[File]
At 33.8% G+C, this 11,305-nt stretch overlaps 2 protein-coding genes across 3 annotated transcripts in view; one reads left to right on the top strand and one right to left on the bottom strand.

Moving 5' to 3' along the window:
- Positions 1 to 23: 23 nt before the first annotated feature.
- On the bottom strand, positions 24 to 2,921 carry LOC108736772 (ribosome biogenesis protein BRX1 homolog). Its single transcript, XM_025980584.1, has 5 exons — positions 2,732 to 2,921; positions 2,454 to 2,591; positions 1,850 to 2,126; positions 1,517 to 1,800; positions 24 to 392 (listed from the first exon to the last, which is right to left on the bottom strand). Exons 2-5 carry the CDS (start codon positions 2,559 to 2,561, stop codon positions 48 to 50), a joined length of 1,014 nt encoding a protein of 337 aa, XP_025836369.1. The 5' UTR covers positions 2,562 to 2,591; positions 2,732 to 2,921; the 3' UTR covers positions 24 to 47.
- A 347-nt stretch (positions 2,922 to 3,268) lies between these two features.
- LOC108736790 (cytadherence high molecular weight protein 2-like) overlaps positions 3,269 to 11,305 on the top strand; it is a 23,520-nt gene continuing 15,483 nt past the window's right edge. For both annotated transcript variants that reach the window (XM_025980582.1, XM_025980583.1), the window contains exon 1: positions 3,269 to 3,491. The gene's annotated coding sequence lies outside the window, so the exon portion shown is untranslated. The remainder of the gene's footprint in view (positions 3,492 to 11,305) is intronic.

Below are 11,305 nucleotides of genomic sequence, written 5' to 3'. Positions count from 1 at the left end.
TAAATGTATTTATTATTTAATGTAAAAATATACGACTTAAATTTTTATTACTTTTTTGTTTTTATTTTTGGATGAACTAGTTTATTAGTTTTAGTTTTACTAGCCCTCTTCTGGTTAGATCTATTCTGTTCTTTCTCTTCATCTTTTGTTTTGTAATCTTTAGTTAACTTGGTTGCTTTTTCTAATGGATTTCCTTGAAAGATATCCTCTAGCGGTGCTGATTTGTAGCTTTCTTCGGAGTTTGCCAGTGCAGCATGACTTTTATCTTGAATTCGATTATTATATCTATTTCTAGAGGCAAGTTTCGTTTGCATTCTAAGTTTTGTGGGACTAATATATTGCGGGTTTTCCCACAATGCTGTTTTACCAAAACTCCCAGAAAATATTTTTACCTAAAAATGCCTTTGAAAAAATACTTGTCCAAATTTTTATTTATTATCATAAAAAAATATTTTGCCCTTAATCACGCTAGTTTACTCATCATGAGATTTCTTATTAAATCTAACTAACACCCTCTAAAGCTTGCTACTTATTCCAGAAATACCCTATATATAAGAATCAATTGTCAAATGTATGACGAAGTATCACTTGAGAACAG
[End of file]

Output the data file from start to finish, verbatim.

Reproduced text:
At 33.8% G+C, this 11,305-nt stretch overlaps 2 protein-coding genes across 3 annotated transcripts in view; one reads left to right on the top strand and one right to left on the bottom strand.

Moving 5' to 3' along the window:
- Positions 1 to 23: 23 nt before the first annotated feature.
- On the bottom strand, positions 24 to 2,921 carry LOC108736772 (ribosome biogenesis protein BRX1 homolog). Its single transcript, XM_025980584.1, has 5 exons — positions 2,732 to 2,921; positions 2,454 to 2,591; positions 1,850 to 2,126; positions 1,517 to 1,800; positions 24 to 392 (listed from the first exon to the last, which is right to left on the bottom strand). Exons 2-5 carry the CDS (start codon positions 2,559 to 2,561, stop codon positions 48 to 50), a joined length of 1,014 nt encoding a protein of 337 aa, XP_025836369.1. The 5' UTR covers positions 2,562 to 2,591; positions 2,732 to 2,921; the 3' UTR covers positions 24 to 47.
- A 347-nt stretch (positions 2,922 to 3,268) lies between these two features.
- LOC108736790 (cytadherence high molecular weight protein 2-like) overlaps positions 3,269 to 11,305 on the top strand; it is a 23,520-nt gene continuing 15,483 nt past the window's right edge. For both annotated transcript variants that reach the window (XM_025980582.1, XM_025980583.1), the window contains exon 1: positions 3,269 to 3,491. The gene's annotated coding sequence lies outside the window, so the exon portion shown is untranslated. The remainder of the gene's footprint in view (positions 3,492 to 11,305) is intronic.

Below are 11,305 nucleotides of genomic sequence, written 5' to 3'. Positions count from 1 at the left end.
TAAATGTATTTATTATTTAATGTAAAAATATACGACTTAAATTTTTATTACTTTTTTGTTTTTATTTTTGGATGAACTAGTTTATTAGTTTTAGTTTTACTAGCCCTCTTCTGGTTAGATCTATTCTGTTCTTTCTCTTCATCTTTTGTTTTGTAATCTTTAGTTAACTTGGTTGCTTTTTCTAATGGATTTCCTTGAAAGATATCCTCTAGCGGTGCTGATTTGTAGCTTTCTTCGGAGTTTGCCAGTGCAGCATGACTTTTATCTTGAATTCGATTATTATATCTATTTCTAGAGGCAAGTTTCGTTTGCATTCTAAGTTTTGTGGGACTAATATATTGCGGGTTTTCCCACAATGCTGTTTTACCAAAACTCCCAGAAAATATTTTTACCTAAAAATGCCTTTGAAAAAATACTTGTCCAAATTTTTATTTATTATCATAAAAAAATATTTTGCCCTTAATCACGCTAGTTTACTCATCATGAGATTTCTTATTAAATCTAACTAACACCCTCTAAAGCTTGCTACTTATTCCAGAAATACCCTATATATAAGAATCAATTGTCAAATGTATGACGAAGTATCACTTGAGAACAG